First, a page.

Nothing makes me want to swap all the political reporters in America for one night than a Presidential debate. The frustrated theater critic in all of them come out when they opine intensely about this candidate being tired or that one being energetic or this one looking down too much or that one looking at his opponent. I think the ABC News roundup of “telling gestures and emotions” pretty much sums it up.

What jumped out at me, and I suspect the public, was that you had Jim Lehrer come out and start with this question: “What are the major differences between the two of you about how you would go about creating new jobs?” The theme of his questions for the night, trying to see if two people vying for the Presidency are running on different platforms, was ridiculous. But the question concerned jobs. The next 15 minutes sauntered into a discussion about taxes. Then the deficit. Then “entitlements” (Obama actually meekly tried to push back on the use of that word).

This was the great disconnect for me. There is a fire in America that has not been put out. And Washington wants to ignore the existence of that fire. So they hold very serious discussions about the color of the drapes and the placement of the dining room table and the pattern of the wallpaper. In the burning building. And inevitably, this rebounds badly on the President. He of course doesn’t want to talk about the jobs crisis, because it’s still with us four years after the last election. His stimulus package did a decent job, but obviously not enough. And the reason Mitt Romney has been perceived to have won the debate is that, on three separate occasions, he got to say something like this:

My priority is putting people back to work in America. They’re suffering in this country. And we talk about evidence. Look at the evidence of the last four years. It’s absolutely extraordinary. We’ve got 23 million people out of work or stopped looking for work in this country. It’s just — it’s — we’ve got — when the president took office, 32 million people on food stamps; 47 million on food stamps today; economic growth this year slower than last year, and last year slower than the year before.

Going forward with the status quo is not going to cut it for the American people who are struggling today.

This is slightly wrong: the 23 million figure includes those who have part-time work and want more hours. But it’s the fundamental question in this country. President Obama said early on that “the question is not where we’ve been, but where we’re going.” But I think what people wanted to hear about last night is where we are. This profile of students in Merced, one of the struggling towns in California’s Central Valley, speaks to that:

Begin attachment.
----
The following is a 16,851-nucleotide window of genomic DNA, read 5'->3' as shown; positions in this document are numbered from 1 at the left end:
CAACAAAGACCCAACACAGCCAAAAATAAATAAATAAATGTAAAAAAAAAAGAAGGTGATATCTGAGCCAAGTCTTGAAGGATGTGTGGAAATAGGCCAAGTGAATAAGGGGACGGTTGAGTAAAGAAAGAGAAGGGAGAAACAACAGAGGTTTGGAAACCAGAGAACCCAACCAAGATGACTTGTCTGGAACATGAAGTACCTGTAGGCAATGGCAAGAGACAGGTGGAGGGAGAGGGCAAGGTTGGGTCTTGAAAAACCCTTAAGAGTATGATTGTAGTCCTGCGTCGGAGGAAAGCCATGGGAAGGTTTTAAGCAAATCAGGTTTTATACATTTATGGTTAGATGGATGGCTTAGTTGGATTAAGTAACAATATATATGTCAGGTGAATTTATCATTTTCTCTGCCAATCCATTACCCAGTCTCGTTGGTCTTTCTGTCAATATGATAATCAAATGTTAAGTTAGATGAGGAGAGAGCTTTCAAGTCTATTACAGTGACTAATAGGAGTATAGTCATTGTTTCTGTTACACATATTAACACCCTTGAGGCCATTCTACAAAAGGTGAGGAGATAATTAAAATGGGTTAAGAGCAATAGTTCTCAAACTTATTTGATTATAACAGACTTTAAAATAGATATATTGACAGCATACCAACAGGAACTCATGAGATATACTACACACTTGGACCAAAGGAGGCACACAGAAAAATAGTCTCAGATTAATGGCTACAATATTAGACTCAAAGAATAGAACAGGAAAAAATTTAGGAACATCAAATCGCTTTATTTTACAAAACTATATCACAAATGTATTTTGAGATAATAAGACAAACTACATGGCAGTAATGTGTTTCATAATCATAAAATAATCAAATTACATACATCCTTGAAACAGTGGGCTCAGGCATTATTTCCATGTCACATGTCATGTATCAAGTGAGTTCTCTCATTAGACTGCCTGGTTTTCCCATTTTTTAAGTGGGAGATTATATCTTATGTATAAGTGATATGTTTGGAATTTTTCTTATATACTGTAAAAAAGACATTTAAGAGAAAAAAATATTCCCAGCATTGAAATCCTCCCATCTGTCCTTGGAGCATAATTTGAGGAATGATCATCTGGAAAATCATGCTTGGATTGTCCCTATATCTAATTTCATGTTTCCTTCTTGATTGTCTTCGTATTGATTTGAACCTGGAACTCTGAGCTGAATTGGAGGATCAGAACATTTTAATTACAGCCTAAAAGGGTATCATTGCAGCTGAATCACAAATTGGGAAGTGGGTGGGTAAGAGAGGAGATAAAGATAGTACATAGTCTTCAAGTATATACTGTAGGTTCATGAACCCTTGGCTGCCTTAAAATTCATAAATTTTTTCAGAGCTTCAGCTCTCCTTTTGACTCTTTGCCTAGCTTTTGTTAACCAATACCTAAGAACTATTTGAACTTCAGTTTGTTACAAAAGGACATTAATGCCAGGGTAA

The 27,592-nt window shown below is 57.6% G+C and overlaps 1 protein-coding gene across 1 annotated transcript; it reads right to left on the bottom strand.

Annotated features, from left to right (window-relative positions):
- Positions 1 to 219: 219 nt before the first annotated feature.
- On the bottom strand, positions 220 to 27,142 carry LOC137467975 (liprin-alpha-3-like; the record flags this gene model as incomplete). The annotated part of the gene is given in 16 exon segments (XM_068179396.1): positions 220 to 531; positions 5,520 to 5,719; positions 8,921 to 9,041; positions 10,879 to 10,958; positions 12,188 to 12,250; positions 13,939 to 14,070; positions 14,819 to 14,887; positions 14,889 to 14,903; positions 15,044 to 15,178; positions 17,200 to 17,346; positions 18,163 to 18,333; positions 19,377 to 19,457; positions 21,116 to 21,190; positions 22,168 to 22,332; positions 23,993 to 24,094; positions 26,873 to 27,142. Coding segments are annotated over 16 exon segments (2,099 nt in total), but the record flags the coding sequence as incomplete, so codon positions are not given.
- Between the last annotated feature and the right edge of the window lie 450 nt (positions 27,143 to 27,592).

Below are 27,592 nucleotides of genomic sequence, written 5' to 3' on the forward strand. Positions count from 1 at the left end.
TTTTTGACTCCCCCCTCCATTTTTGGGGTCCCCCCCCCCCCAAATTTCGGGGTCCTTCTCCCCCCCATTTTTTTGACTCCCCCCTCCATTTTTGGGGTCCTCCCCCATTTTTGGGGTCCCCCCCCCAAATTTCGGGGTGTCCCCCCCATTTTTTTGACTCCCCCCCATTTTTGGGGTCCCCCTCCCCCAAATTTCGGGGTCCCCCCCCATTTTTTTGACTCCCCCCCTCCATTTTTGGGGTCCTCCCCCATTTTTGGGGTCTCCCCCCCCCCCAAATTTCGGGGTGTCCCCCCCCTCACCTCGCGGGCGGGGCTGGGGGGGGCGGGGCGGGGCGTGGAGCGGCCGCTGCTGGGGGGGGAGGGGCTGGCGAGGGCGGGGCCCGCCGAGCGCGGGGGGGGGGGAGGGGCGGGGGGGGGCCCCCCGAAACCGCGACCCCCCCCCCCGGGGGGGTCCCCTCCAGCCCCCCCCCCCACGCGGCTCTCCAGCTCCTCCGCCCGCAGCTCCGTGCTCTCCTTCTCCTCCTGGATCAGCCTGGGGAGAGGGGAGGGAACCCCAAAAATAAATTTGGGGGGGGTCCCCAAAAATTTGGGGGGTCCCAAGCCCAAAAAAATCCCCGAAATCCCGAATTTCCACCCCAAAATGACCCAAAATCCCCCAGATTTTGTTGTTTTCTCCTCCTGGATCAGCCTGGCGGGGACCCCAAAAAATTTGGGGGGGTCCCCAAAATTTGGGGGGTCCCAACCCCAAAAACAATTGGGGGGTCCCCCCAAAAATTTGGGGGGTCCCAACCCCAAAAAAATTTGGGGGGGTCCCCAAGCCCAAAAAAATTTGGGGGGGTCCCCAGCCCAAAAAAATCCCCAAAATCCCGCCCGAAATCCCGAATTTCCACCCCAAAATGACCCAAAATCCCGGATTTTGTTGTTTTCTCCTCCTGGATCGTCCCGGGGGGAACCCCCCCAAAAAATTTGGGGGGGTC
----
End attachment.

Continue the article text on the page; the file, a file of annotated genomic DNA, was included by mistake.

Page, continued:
The city has the nation’s second highest foreclosure rate and an unemployment rate that at 17.5% is twice the national average. It is also a city that is nearly 50% Latino, a voting block both candidates are trying to woo.

“We’re on just about every list it seems like,” said Mike Murphy, a Republican and Merced city councilman who helped lead a community discussion on the University of California-Merced campus after the debate. “People’s priorities here (are) jobs, jobs, jobs.” [...]

People in Merced want “to see what either administration is going to do with unemployment and foreclosures,” said Josh Pedrozo, a Democrat and Merced city councilman who also helped lead the post debate discussion.

“Merced is ground zero for all of those concerns,” said Dorie Perez, a Merced native who is pursuing her doctorate in political science at the local University of California campus. “I want a plan and articulation of policies that I haven’t seen. I want the bread and butter.”

Most of these issues were left unaddressed; the only discussion of housing concerned the qualified residential mortgage rule, which is really stunning. But one candidate, Gov. Romney, could at least credibly articulate the fire, even if he had no plan to put it out. The President made a minor effort right at the start to say that he has brought 5 million private sector jobs back since the nadir, but it didn’t really register.

Ultimately, these debates don’t matter much electorally. What does matter is that it shows the focus of the political class. One is exploiting the jobs crisis without a plan to fix it, and the other doesn’t want you to know it’s there.

…see also here.